Valentine Geyser

Another geyser was even more spectacular. It was called Ledge Geyser. It erupted mainly from two vents in the next alcove over. The smaller vent shot a thin stream straight up about 60 to 70 feet while the main vent shot outward to about 150 feet at about a 45 to 50 degree angle out from under a `ledge' to the north over the flats. It lasted fully 30 minutes although the smaller vent quit after the first five. We saw both these geyser a number of times.


Ledge Geyser

Of course there were a number of other geysers though generally smaller. But just as engaging. One of these was called Ebony Geyser which was situated in a wooded alcove at the very edge of the basin. It pulsed or splashed upward from the crater at varying heights and lasted over 5 minutes. No matter the size, every time Rocco saw a "new" geyser he went manic, running back and forth getting different "views."


Ebony Geyser

We walked all over the area including the flat wet area between the Porcelain Basin and the campground. Bill Lewis said this area was called 100 Springs Plain. It had well more than 100 springs although no real geysers that we saw. There was one strange round spring there just off the main creek that flowed through the area called Cinder Pool. It has half covered with these strange partly hollow dark green and black nodules of sulphur. They were constantly being spit up from the bottom of the pool. Bill said he tried to measure the depth of the pool once but his weighted 50 foot cord never reached the bottom. He said that a scientist from the USGS, Dr. Moray, maintained there was no doubt a small source of molten sulphur which lay at some depth below. We had met the older gentleman once in the Back Basin. The day before he was doing some experiment at one of the thermal pools that was sending up a constant stream of steam and spray from a small vent at one end of a pork chop shaped basin. Someone there had named the spring Dr. Moray's Porkchop,* but I couldn't remember his name. I think it was Bob something. He was also from the USGS but much younger.


Dr. Moray's Porkchop

[* Today this feature is called Porkchop Geyser named because of its shape. However, in September, 1989 there was a steam explosion that obliterated the entire sintered formation. Now there is merely a greenish pool within a mound of sinter blocks and rubble. The `Bob' mentioned is Bob Fournier also of the U.S.G.S.]

Walking in the 100 Spring Plain allowed Rocco to test his ability to get pretty well soaked even in less than 8 inches of water. There were three small vents erupting constantly right smack in the middle of this portion of Tantalus Creek that we had to cross to get to Cinder Pool. However, they only reached a couple feet above the surface. But Rocco had to put his hand into the creek and try to see if the water coming out were really hot. A big splash, a bigger shout, and an even bigger complaint escaped White-boy's mouth as he tried to pretend it wasn't being startled by how hot the water was that got him stumbling backwards.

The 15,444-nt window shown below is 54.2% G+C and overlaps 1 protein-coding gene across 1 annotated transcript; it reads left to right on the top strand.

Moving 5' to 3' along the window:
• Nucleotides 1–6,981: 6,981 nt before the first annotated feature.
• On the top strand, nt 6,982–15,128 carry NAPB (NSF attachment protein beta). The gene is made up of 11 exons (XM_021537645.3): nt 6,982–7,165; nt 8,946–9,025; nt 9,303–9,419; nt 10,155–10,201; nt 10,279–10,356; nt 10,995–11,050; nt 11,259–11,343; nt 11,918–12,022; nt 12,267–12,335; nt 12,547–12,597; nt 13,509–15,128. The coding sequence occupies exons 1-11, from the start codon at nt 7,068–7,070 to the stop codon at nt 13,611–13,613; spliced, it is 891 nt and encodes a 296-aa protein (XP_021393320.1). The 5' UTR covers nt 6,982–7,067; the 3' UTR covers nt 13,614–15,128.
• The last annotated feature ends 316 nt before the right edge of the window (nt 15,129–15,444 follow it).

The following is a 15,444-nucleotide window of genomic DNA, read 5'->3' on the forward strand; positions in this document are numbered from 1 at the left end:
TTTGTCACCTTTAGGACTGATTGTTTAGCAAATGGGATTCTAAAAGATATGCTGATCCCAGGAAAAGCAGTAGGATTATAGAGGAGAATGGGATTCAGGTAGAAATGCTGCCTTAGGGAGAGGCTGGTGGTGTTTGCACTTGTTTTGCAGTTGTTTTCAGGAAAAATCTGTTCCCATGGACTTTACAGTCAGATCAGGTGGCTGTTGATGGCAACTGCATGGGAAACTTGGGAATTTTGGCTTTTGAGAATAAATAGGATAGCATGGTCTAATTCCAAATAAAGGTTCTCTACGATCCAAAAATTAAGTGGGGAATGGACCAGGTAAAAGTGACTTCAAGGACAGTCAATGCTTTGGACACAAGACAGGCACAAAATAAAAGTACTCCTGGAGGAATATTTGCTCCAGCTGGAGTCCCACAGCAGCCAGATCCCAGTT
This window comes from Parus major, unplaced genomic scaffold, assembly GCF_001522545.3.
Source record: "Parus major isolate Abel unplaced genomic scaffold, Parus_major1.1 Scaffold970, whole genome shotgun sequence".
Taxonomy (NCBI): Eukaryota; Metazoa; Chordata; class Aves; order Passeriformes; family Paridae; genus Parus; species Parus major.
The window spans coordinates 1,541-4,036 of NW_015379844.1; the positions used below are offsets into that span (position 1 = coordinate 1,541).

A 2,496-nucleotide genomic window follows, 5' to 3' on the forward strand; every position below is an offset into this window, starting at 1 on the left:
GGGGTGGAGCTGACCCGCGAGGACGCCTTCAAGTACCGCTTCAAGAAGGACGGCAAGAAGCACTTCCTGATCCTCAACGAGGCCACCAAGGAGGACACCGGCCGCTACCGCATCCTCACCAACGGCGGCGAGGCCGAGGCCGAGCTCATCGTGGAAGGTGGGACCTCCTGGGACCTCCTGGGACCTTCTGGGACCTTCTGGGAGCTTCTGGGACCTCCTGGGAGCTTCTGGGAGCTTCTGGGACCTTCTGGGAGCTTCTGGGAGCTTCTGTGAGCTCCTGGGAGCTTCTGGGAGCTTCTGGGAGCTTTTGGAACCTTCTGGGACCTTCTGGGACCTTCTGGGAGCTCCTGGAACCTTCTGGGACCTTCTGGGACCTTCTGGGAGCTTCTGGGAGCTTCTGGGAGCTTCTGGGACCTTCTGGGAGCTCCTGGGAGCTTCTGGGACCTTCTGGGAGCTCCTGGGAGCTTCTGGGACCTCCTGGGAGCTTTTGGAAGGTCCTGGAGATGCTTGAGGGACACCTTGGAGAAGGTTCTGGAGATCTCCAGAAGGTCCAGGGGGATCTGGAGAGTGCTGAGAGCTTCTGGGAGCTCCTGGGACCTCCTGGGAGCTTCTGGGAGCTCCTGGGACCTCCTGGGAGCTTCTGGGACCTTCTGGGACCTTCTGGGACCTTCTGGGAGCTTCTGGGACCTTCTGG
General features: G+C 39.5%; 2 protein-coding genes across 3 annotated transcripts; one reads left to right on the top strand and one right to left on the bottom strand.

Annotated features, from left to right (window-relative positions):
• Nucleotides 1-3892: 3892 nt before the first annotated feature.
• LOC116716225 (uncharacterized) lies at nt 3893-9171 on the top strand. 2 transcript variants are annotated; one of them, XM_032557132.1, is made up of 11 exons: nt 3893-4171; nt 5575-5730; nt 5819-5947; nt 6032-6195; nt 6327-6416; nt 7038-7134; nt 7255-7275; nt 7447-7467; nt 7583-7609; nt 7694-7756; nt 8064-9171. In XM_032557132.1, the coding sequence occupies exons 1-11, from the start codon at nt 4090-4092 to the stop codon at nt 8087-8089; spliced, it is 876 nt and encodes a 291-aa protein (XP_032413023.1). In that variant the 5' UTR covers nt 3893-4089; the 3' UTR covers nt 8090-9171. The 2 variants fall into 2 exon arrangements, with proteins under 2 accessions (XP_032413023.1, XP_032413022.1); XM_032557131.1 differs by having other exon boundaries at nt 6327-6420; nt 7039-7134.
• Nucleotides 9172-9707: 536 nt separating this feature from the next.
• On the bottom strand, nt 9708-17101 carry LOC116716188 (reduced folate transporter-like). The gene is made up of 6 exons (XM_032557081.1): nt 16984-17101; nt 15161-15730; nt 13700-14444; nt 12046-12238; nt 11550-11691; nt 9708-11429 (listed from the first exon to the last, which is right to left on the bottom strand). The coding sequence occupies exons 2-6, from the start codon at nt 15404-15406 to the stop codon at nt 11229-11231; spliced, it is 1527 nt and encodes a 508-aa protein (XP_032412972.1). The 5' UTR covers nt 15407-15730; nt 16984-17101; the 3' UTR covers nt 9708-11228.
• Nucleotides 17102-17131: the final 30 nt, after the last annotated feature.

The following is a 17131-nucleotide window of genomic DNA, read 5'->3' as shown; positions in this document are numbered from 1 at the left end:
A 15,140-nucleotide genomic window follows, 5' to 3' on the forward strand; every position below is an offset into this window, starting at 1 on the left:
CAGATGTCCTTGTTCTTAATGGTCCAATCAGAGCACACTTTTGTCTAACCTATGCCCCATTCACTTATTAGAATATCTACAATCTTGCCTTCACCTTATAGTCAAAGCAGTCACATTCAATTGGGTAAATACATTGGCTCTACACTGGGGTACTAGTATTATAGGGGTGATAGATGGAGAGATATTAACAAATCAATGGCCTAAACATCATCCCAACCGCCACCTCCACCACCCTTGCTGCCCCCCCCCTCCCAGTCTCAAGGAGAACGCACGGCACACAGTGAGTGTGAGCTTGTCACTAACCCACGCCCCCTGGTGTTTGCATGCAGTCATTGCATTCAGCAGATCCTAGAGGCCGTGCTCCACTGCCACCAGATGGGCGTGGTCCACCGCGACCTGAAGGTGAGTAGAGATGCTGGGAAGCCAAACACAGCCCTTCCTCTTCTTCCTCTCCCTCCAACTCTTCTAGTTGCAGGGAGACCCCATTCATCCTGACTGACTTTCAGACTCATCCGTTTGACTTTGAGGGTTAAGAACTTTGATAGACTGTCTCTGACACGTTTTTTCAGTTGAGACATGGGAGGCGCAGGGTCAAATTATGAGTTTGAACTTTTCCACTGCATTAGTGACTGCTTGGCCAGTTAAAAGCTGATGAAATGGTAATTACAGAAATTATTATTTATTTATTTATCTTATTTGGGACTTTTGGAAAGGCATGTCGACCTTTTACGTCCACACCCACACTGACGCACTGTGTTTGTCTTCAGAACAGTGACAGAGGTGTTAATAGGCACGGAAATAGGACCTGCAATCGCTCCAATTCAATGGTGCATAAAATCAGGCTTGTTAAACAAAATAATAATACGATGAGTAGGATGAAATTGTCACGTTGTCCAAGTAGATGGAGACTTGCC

"You should have seen it Jade. There was this sudden burst from that little vent that rocketed up at least 50 feet." A pause. "Would you believe 5 feet?"

I just snickered as Rocco started wringing out his clothes. Just a few yards toward the creek from Cinder Pool was a small constantly erupting vent that didn't seem to have a name. So Rocco named it Jade Geyser.* It was hitting maybe 5 or 6 feet.

[ * Today this feature has the informal name of `Tantalus Geyser' -- yes another one.]

Of course it was that evening when Rocco proved there was a bit of the old get-Jade-into-trouble boy still inside this supposedly more mature model.

Hay Jade. I got an idea.

The tone of voice should have alerted me. But I innocently asked: "What?"

Just at about dark, I was back there next to Cinder Pool trying to make sure my White-boy stayed alive at least one more day. (And un-arrested). With a huge forked log, a couple of the largest rocks we could lift, and a spool of heavy twine connected to a small rock, Rocco gradually dropped the twine attached rock the Cinder Pool. After about a mile of twine was in the pool it suddenly hit bottom. I was quite astonished at just how deep that pool must have been. But just when we thought about pulling up the rock, it stared gradually sinking even further. And finally stopped after about another 4 or 5 feet. We were both now quite excited as we were both thinking about Dr. Moray's "source of molten sulphur." Excitedly we both started pulling up the rock, trying our best to maintain its position in the crook of the extended log. The twinesloppedandstrangely started sinking even further thoughalmost likeinslow motion. Finally it appeared to "bottom out." We started pulling up again. A million years later the rock broke the surface and we swung the log aside. The rock landed just a few feet away. Rocco reached for the rock and suddenly jerked his hand away trying his best not to yell.


Cinder Pool -- 100 Spring Plain

"The blasted blighter is blazing hot!"

I never did ask Rocco how much time he spent thinking up alliterations just in case he 'd later find a use for one. By this time it was pretty dark and we got a flashlight out to navigate our way back across this branch of Tantalus Creek and into the nearest trees. We were amazed to see the cooling rock covered with a coating of greenish-black sulphur! That rock eventually became one of our "secret" treasures. The "secret" being how we obtained it. Later we measured the twine. The pool was over 69 feet deep with a layer of molten sulphur near the bottom! Too bad we couldn't tell any of the rangers. I'd doubt Bill Lewis would believe my ESP routine.

Copyright 2008 by Rocco Paperiello